A complex world, by definition, is unpredictable and more data doesn’t alter this reality. KPMG therefore faces a real danger of unintended consequences in adopting ‘sexy’ technology: complacency (believing the models to be right), retardation (why think for ourselves now) and ultimately worse decisions (as the outputs will only be as good as the inputs chosen and are supposedly more experienced partners going to learn how to do that or push it down the chain?). The result of a turbo-charged stream of data may be to merely obscure the key signals KPMG and its clients need under even more noise.
If KPMG truly wishes to distinguish its offerings there are better ways than embarking on (another) long, seductive foray into technology they don’t understand. Within the organisation’s engine room sits (probably 87% idly) its most sophisticated capabilities: auditors who’ve completed thousands of audits and can recognise emerging patterns of system failures and potential improvement paths. “How do you report those insights to decision-makers in the organisation” one such auditor was asked in an interview. “We don’t” was the answer. “Why not?” they were asked. “Because my manager has told me to keep my damn mouth shut” was the reply.
So, before you buy the latest snake oil to solve your organisational problems consider what underused capabilities you already have that you can bring to bear on your strategic challenges. For any increase in the amount of data being collected must be coupled with the human capability and desire to seek insights and create action. Predictive technologies alone won’t turn a complex world, prone to eruptions of chaos, into an ordered one. But while it may not be possible to make an unpredictable world predictable - it is feasible to make your organisation better adapt to this reality through harnessing the natural sense-making talents of your people.
Leaders have a unique challenge in the 21st century. The ecosystems (the countries, markets and industries) their organisations operate in are increasingly volatile, uncertain, complex and ambiguous. And missing critical signals amongst the increased noise risks exacerbating existing fault lines in their organisation. What should leaders do?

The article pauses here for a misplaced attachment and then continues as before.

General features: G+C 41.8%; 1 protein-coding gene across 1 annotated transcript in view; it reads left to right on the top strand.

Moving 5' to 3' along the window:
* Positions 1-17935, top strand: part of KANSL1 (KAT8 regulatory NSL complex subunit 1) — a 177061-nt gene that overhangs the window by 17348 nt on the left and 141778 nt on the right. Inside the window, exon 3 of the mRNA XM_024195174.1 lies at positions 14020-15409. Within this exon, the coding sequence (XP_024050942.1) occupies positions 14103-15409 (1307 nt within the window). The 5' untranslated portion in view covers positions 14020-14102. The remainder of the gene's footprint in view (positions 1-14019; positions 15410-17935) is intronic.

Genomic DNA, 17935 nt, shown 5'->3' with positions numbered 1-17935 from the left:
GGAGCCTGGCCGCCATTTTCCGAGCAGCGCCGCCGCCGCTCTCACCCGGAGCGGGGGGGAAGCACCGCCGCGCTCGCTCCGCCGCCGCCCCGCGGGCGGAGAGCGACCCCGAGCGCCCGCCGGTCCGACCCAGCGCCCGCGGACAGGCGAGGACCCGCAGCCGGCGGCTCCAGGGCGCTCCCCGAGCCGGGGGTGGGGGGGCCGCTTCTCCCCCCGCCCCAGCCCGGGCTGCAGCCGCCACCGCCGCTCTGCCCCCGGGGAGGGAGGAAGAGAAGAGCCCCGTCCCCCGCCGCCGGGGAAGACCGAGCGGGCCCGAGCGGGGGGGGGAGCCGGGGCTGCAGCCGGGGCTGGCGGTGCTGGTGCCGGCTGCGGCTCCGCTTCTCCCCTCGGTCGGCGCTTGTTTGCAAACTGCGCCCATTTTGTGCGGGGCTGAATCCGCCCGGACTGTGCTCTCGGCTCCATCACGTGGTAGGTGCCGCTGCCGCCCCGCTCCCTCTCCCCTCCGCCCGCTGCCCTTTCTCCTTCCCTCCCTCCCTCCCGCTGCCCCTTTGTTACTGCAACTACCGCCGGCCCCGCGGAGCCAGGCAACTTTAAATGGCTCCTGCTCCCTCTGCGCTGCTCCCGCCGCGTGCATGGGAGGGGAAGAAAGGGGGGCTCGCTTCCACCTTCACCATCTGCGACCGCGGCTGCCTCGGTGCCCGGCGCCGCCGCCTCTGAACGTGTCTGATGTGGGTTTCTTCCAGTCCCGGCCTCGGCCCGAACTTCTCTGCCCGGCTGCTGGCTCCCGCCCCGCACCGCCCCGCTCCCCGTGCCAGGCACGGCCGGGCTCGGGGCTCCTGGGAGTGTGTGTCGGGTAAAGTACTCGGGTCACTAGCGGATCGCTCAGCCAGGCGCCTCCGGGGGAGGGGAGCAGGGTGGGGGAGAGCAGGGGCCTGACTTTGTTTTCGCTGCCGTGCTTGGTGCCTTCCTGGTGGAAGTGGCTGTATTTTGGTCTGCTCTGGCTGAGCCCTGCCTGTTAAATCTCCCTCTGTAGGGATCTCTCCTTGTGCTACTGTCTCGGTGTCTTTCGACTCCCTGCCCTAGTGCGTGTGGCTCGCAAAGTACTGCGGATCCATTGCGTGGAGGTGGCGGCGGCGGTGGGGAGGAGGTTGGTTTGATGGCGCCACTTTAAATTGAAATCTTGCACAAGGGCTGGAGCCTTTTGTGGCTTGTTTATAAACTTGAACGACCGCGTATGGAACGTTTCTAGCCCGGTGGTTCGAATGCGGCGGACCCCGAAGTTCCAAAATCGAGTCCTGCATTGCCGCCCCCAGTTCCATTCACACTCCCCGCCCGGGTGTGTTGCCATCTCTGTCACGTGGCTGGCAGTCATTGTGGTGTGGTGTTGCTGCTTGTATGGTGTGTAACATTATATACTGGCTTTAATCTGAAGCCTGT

Subject matter experts solve complicated issues at functional levels. But complex questions (e.g. top line growth, corporate culture, change or risk management) cut across specialised silos. Complexity therefore is always escalated up; making managing complexity the key strategic challenge for executives in the 21st century.
Yet complexity remains widely misunderstood; described as something ‘very complicated’ or confused with chaos theory. Complexity science itself ascribes distinct characteristics (non-linearity, emergence, unpredictability) that render traditional 'solutions' (e.g. best practice, ideal leadership styles) entirely context dependent.
To face a complex issue means to deal with a ‘brownfield’ context - never a ‘greenfield’. Complexity is located in the system (e.g. the organisation, market, population) and always has a history, yet is constantly evolving. And as we engage with it, it changes - often in unpredictable ways. This is why answers in a complex system often appear only in hindsight - though this doesn't lead to foresight (e.g. it seems obvious now that sub-prime mortgages were a bad idea, but likewise, today's Quantitative Easing is variously described as the only thing saving the global economy or creating an even bigger future crash. Only time will tell).
In a complex world context is king.
Idealised futures are an illusion - as are strategies based on certainties designed to get you there. The collapse of Michael Porter’s Monitor Group in 2012 showed that while rigorous strategic analysis can help explain how excess profits were created in the past, it's a poor predictor of how to generate them in the future. Even the best formal strategising can trap leaders into believing the future will be an extension of the past. But if the future fails to conform to expectations we are left naked and fragile, exposed to the elements.
Like King Canut ordering back the tide, we discover powerful natural forces defy command and control.
Yet, the natural world itself - of which man is a part - has adapted wonderfully to exploit complexity. Evolution works through a process of increasing variation (of options), basing selection on what works now, and replication (or starvation) of options based on hard evidence of suitability. Can leaders learn something from nature about adopting a rigorous external focus, increasing awareness of options through rapid trial and error, and creating mechanisms to amplify or dampen options in order to thrive?